We Three Kings
Who Were the Magi?
The Christmas story typically features three wisemen, or magi, who come in search of the King of the Jews. Church tradition even provides them with names: Casper, Melchior, and Balthazar (Geating 2005). However, the Bible does not specify the number of magi, only that they brought three gifts.
Matthew 2:1 records that the magi came from the east. The word magi is of Persian origin, so it is likely that the magi came from the region of Persia. Jewish exiles, including Daniel, had been taken captive to Babylon, which later became part of the Persian empire. Although some of the exiled Jews returned to Israel, others remained in Baylon. This may explain how the magi were aware of the Jewish scriptures that spoke of the coming King (Lanser 2017).
The word magi comes from the Persian word that refers to practitioners of magic. According to Hellenistic authors, magi practiced astrology, magic, and dream interpretation. Magi held positions of respect, and often served as advisors to kings (Kennedy 2014).
An ancient manuscript known as The Revelation of the Magi claims to be a first-person account of one of the Magi who visited Jesus. The only known copy dates to the eighth century AD, but the narrative may have originated as early as the mid-second century AD. The story describes a group of at least twelve men, described as monk-like mystics, who visited Jesus. Despite claiming to be a first-hand account, the story is likely pseudepigraphal, meaning that a later author wrote the story in first-person as if he were present when it happened. While the details in this account may not be accurate, its existence demonstrates an early and widespread knowledge of the event which would otherwise be fairly obscure, since Matthew is the only gospel writer to mention the magi (Kennedy 2014).
When did the Magi Arrive?
Nativity scenes often depict the magi as being present the night of Jesus’ birth. Alternatively, some traditions suggest that they arrived 12 days after the birth of Christ in correlation with the 12 days of Christmas.
However, an analysis of the gospels presents a different picture. According to Matthew 2:13, Joseph took the family and fled to Egypt shortly after the visit of the magi. Meanwhile, Luke 2:22 records that Joseph and Mary took Jesus to Jerusalem to present him to the Lord. The visit to Jerusalem must have occurred before the visit of the magi, since it seems unlikely that the family would have ventured so close to Herod’s palace while he was seeking to kill Jesus.
According to Leviticus 12:2–7, when a woman gives birth to a son, she must go to the priest and make an offering 40 days after giving birth. Therefore, the visit of the magi must have occurred at least 40 days after the birth of Christ.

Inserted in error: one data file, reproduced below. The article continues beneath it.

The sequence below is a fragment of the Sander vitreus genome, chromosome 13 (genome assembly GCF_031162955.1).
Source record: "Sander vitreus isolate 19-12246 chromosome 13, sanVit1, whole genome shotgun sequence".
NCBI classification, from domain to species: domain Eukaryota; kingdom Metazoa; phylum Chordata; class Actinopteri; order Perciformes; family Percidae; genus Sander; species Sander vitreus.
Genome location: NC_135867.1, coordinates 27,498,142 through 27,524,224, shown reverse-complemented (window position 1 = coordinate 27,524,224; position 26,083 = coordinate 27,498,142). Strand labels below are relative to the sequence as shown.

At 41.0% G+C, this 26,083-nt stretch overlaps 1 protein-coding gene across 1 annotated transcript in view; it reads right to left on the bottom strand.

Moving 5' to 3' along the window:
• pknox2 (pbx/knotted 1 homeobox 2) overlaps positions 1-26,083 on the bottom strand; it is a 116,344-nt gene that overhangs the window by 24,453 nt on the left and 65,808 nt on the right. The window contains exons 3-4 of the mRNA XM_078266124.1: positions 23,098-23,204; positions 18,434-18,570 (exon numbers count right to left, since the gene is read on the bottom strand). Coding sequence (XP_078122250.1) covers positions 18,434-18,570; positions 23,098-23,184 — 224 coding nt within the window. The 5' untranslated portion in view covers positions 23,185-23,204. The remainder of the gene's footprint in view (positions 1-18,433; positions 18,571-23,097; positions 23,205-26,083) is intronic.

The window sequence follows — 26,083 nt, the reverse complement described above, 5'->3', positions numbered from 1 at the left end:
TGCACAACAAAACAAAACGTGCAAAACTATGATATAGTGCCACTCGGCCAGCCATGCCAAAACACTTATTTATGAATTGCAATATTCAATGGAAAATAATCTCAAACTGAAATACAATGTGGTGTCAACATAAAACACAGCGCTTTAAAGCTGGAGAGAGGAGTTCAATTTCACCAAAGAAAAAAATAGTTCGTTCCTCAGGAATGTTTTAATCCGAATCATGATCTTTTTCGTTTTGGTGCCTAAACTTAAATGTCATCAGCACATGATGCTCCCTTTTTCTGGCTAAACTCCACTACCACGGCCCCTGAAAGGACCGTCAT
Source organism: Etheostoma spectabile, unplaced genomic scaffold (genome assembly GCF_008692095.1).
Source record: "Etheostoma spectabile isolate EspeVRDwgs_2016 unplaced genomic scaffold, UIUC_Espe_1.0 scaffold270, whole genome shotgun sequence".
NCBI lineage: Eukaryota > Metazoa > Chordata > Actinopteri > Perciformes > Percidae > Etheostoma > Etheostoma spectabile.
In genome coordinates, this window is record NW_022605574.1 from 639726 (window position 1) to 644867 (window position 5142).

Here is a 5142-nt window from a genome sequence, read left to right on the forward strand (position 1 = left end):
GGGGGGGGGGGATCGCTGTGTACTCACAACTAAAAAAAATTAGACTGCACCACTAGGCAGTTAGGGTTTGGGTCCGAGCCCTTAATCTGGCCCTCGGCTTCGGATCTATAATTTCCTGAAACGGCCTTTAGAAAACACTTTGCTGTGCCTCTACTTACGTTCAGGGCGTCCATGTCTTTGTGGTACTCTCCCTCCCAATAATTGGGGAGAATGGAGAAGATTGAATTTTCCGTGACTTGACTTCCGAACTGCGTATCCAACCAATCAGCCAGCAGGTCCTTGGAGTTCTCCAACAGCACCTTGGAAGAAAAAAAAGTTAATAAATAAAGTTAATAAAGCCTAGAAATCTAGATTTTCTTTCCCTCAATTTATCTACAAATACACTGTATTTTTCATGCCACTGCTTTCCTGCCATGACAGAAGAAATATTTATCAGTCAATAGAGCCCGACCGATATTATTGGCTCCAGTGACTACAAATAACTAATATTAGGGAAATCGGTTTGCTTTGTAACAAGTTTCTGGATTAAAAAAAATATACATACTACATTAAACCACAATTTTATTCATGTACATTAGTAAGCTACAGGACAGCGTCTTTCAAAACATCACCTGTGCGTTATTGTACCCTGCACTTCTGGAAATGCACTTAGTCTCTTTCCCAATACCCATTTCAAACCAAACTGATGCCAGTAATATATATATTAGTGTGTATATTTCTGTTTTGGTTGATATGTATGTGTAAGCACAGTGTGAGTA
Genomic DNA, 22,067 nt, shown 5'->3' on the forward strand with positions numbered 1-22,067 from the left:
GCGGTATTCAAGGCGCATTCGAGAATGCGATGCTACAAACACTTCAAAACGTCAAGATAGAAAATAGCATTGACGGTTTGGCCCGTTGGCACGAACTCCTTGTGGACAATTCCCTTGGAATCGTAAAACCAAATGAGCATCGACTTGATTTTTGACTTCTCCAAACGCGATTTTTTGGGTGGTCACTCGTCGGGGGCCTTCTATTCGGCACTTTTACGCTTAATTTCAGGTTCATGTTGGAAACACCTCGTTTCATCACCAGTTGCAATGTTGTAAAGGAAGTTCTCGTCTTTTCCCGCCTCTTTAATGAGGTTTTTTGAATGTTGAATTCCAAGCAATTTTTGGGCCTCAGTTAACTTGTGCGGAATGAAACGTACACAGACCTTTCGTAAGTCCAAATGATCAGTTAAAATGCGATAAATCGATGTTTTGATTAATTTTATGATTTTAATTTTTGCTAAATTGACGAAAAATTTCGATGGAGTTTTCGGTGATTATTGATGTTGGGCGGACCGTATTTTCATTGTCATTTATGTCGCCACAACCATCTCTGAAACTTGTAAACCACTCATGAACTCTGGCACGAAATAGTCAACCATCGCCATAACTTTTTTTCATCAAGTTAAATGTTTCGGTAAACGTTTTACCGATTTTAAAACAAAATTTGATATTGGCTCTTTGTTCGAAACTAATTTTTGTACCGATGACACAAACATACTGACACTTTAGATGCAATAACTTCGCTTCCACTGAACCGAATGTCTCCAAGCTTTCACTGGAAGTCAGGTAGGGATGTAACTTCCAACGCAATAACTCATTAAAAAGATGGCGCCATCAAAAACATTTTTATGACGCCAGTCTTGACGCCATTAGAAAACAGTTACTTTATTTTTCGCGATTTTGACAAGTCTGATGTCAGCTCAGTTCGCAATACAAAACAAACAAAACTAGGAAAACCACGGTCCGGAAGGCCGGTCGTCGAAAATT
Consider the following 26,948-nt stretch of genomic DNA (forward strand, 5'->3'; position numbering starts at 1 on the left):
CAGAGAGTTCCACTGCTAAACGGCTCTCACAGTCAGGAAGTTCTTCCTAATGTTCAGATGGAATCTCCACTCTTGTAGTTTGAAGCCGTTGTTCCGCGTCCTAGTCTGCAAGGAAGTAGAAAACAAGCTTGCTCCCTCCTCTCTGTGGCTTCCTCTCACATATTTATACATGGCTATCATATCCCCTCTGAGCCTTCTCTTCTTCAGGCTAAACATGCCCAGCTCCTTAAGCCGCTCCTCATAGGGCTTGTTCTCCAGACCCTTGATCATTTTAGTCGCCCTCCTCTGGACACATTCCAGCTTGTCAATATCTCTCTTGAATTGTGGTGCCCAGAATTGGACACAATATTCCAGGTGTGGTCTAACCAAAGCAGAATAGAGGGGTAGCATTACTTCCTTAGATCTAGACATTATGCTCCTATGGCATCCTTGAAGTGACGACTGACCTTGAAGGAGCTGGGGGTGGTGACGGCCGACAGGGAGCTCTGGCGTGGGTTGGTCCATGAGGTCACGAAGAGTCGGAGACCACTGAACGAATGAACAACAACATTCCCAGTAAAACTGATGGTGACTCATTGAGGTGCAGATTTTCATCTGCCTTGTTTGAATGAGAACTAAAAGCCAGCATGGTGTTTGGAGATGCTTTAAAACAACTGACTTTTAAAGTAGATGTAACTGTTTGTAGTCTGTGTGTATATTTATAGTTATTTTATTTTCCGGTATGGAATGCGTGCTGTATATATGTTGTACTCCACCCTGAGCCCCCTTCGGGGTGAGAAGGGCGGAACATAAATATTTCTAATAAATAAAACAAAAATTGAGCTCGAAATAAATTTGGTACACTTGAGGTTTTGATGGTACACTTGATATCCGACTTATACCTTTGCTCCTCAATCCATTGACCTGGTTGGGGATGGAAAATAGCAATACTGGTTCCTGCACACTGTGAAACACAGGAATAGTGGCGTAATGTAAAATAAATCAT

Matthew 2:16 also sheds light on this issue. Here, we learn that Herod massacred all the male children under two years of age in and around Bethlehem.3 He based the two-year-old cutoff on the timeframe that he had learned from the magi. Thus, when the magi visited Jesus, he was at least 40 days old, but no more than two years old.
Star of Wonder, Star of Light
What Was the Christmas Star?
Theories abound regarding the nature of the star that guided the magi to the home of Joseph and Mary. The Greek word aster can describe a variety of lights in the night sky such as meteors, comets, planets or stars. However, a meteor, or “shooting star,” would have burned out too quickly to guide the magi, making it an unlikely choice. It is also unlikely that the Christmas star was a comet, since ancient astronomers viewed comets as omens of evil. Another theory is that the Christmas star was a supernova. However, there is no record of a supernova occurring around the time of Christ’s birth (Geatling 2005).
One of the more popular theories is that the Christmas star was a conjunction of two planets. For example, on June 17 of year 2 BC, a conjunction of Jupiter and Venus occurred (Martin 1991). Alternatively, Molnar (1995, 109) has proposed another cosmic event, a lunar eclipse of Jupiter, as the Christmas star.
While these theories are interesting and have some merit, there are some problems. Conjunctions of planets are rare, but not unknown. A conjunction of Jupiter and Saturn occurs every 20 years (Geatling 2005). Surely the magi, who were expert astronomers, were familiar with planetary conjunctions. Would such an event merit a long journey to a foriegn land?